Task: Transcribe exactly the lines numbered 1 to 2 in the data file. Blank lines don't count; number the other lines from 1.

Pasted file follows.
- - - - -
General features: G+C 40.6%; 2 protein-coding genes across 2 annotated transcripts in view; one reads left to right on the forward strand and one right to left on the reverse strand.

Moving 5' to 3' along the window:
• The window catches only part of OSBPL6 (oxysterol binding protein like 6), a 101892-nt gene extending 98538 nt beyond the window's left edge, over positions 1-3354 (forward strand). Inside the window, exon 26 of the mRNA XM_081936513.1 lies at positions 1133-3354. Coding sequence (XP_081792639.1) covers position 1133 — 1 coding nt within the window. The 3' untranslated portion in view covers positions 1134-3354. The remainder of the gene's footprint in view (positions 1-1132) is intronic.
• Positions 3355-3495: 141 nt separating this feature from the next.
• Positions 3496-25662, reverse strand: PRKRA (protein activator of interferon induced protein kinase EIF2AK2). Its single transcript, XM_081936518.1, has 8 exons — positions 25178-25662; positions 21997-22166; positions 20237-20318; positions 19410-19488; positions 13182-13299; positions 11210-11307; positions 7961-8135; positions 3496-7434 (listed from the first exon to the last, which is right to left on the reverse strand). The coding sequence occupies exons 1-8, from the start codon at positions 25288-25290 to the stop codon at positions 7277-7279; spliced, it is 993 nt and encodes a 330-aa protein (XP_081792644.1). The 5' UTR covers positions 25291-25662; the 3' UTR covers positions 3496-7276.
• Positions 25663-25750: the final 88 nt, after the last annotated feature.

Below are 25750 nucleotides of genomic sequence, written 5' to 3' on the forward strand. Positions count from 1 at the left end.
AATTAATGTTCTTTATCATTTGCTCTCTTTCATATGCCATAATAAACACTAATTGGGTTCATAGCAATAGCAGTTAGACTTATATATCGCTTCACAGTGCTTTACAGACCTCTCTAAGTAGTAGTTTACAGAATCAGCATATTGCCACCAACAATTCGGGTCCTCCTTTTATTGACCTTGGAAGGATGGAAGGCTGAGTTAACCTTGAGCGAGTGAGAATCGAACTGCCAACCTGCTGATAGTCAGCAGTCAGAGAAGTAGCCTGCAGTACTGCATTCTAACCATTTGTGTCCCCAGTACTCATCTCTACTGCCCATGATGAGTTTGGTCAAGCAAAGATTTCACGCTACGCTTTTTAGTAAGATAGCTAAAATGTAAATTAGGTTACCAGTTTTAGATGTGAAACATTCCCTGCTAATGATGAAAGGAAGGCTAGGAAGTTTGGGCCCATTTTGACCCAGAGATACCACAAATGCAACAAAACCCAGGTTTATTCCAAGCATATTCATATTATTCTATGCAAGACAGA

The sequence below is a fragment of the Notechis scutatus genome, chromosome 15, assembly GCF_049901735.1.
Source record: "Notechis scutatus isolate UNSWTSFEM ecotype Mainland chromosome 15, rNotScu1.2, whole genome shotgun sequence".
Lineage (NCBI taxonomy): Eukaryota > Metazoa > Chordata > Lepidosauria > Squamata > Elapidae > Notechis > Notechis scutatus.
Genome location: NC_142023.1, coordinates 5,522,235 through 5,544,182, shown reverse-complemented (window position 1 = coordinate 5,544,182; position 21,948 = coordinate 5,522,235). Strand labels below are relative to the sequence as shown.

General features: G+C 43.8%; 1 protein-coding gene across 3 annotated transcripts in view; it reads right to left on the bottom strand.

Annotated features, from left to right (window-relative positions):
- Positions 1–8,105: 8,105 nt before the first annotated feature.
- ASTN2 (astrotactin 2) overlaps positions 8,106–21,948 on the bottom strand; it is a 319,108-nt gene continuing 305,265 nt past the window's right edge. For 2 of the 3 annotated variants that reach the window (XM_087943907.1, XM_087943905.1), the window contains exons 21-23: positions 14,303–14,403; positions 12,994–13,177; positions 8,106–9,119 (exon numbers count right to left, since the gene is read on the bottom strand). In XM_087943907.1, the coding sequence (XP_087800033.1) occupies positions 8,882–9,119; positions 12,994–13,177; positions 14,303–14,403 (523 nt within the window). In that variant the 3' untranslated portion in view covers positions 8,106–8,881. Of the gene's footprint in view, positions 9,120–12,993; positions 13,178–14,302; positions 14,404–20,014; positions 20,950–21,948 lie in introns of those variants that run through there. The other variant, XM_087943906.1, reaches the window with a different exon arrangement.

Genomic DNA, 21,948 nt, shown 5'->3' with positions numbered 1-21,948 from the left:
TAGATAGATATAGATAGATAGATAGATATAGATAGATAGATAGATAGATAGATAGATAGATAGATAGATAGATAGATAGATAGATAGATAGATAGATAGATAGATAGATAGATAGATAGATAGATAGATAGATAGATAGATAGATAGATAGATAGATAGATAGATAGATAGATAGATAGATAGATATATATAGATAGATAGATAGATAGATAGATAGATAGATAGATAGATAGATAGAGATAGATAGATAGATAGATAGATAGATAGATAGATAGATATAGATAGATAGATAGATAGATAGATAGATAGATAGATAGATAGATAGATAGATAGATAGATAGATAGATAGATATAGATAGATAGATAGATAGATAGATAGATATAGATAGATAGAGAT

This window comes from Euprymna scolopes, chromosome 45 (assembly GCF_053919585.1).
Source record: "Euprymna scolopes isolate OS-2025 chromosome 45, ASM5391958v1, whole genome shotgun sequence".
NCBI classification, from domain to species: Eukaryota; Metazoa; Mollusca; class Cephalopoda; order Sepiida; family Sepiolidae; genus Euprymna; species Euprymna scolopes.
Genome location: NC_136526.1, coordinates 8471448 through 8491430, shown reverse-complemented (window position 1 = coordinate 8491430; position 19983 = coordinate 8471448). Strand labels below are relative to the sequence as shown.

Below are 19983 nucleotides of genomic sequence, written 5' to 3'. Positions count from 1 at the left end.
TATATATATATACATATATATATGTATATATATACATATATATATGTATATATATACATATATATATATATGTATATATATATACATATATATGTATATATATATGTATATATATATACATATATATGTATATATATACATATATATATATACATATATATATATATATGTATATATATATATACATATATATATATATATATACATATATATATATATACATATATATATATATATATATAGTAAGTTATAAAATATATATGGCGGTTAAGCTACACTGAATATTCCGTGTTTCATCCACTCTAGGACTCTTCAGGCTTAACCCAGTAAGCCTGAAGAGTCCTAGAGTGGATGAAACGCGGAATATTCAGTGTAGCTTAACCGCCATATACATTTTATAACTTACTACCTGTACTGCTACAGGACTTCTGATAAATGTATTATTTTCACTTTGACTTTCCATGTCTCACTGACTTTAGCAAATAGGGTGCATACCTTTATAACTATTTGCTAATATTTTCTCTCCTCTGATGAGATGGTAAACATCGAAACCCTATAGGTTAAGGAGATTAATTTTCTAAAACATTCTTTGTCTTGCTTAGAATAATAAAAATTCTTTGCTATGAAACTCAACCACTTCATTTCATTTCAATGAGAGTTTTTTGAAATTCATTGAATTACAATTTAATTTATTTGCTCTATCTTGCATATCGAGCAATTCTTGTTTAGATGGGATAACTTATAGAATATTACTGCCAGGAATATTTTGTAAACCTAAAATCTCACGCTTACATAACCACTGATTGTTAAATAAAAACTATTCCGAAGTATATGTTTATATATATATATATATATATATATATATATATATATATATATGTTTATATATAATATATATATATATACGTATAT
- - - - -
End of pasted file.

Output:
General features: G+C 40.6%; 2 protein-coding genes across 2 annotated transcripts in view; one reads left to right on the forward strand and one right to left on the reverse strand.

Moving 5' to 3' along the window: